The UN has received pledges from 55 countries, accounting for 78 per cent of global emissions, to cut their share of greenhouse gases by 2050, a development welcomed by the world body as an "important invigoration" to the Copenhagen climate talks.
Some of the world's biggest polluters, the US, China, European Union and India, have reiterated their previous pledges of cutting emissions by 2020 that were widely regarded as weak, especially the 17 per cent reduction of carbon emissions from 2020 levels proposed by the US.
Experts have noted that the current pledges are not sufficient to meet the goal set to limit global temperature rise to two degree Celsius.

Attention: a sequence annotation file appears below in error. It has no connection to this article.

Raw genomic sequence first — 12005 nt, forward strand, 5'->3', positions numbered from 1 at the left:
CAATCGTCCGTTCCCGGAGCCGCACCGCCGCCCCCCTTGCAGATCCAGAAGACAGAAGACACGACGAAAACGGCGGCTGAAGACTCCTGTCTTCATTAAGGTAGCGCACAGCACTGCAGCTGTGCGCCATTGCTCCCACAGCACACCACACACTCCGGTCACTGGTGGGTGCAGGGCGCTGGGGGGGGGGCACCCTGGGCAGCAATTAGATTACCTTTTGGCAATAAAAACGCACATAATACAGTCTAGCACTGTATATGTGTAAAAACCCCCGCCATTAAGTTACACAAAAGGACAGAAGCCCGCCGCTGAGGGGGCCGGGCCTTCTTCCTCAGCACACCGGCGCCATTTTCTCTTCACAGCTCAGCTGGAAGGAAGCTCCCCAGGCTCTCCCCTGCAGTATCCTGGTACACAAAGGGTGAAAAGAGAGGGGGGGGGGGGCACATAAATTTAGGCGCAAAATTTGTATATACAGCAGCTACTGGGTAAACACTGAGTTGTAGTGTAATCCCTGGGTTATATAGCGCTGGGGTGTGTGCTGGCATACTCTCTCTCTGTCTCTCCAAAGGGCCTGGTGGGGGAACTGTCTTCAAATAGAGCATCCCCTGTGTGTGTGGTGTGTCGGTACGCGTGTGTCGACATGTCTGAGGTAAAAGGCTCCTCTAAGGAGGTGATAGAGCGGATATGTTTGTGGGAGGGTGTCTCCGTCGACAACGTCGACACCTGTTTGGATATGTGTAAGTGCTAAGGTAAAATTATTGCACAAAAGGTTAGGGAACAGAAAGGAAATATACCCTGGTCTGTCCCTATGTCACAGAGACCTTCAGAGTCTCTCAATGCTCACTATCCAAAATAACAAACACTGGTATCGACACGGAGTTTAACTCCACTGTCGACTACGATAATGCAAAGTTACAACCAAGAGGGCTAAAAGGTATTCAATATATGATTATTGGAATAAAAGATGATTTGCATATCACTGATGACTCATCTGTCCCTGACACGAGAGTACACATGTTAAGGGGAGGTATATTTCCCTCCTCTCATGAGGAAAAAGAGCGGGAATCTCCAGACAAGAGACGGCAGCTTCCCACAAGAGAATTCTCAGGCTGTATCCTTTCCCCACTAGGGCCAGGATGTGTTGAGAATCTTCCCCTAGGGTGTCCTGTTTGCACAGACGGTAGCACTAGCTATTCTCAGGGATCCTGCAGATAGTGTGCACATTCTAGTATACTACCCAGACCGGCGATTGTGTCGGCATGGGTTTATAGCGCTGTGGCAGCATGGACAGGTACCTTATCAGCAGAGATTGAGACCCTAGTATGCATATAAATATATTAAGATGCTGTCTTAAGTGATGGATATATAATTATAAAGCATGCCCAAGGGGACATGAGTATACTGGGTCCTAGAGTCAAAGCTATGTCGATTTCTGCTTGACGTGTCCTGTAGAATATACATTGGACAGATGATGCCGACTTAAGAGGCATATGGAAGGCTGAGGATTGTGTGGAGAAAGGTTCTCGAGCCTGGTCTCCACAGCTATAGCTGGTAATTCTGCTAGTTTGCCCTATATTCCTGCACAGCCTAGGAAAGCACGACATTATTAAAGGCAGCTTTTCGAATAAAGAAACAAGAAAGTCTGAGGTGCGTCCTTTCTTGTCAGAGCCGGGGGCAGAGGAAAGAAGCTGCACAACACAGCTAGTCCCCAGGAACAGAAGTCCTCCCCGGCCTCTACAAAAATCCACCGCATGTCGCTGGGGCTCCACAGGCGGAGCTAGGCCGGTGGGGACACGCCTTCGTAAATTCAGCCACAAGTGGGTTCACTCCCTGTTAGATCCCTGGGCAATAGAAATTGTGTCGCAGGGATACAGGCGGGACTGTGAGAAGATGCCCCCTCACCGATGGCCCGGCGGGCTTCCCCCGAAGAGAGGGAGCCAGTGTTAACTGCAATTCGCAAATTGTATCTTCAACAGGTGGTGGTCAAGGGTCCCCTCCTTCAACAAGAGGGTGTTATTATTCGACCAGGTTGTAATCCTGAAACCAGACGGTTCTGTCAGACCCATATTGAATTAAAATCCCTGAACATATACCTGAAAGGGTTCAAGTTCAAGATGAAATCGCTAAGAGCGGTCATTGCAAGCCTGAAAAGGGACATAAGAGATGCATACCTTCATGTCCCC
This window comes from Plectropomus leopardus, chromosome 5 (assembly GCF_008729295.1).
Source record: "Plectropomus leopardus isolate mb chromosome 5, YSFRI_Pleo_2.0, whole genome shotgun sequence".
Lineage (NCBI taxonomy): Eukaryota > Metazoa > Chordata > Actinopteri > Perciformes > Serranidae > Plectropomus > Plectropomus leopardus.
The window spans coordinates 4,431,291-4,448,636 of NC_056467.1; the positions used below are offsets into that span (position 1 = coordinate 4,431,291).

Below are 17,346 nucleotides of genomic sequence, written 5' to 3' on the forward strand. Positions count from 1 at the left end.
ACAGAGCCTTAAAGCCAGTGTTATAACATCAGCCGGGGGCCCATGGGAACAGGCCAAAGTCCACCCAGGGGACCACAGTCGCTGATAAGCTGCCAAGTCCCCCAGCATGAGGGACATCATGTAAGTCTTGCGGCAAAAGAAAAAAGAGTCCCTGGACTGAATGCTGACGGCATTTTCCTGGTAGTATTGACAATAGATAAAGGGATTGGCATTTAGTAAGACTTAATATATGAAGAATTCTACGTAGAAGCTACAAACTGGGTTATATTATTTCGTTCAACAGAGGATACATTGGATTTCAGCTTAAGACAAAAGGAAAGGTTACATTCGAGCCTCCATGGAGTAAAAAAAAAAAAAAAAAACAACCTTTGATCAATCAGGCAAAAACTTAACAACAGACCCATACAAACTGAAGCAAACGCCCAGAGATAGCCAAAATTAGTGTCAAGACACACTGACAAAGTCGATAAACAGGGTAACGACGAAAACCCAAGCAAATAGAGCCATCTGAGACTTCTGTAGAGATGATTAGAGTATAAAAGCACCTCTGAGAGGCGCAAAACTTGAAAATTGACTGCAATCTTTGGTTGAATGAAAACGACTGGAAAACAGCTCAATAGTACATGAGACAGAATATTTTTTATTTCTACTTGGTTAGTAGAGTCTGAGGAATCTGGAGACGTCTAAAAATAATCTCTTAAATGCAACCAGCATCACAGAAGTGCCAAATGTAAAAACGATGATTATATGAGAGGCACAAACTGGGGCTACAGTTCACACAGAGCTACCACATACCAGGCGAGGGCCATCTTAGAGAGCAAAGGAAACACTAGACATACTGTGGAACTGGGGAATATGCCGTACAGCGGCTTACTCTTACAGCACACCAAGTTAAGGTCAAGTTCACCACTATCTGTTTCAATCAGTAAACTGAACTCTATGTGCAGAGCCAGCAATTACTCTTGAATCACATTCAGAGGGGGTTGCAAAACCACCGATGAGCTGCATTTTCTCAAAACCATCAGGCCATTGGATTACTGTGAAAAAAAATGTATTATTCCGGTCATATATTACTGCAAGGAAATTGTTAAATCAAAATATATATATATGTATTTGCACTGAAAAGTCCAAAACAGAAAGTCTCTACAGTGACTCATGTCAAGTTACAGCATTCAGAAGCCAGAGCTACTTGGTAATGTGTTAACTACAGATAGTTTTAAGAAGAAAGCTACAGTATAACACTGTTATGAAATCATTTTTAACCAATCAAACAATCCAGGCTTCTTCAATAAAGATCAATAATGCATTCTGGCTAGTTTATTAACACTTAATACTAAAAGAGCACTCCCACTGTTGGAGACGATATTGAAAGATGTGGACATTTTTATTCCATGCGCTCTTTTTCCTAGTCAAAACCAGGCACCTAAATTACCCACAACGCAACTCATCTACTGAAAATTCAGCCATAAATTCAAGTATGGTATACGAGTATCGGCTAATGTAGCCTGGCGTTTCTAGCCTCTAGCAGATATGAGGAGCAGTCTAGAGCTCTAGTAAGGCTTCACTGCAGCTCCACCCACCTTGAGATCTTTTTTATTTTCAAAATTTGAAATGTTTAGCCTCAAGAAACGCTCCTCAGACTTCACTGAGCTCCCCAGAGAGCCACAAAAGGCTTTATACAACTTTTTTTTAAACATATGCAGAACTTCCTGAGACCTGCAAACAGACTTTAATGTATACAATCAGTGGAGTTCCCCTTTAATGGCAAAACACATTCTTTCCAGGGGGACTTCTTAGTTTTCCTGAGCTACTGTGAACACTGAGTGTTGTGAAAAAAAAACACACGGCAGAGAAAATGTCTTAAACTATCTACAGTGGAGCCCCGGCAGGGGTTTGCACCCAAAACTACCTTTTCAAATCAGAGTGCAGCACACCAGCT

But the UN welcomed these countries joining the Copenhagen Accord, the agreement that was produced following the climate talks in the Danish capital in December.
"The commitment to confront climate change at the highest level is beyond doubt," said UN's Climate Chief Yvo de Boer, noting that the pledges represented an "important invigoration" of the discussions at Copenhagen.
"Greater ambition is required to meet the scale of the challenge. But I see these pledges as clear signals of willingness to move negotiations towards a successful conclusion," he added.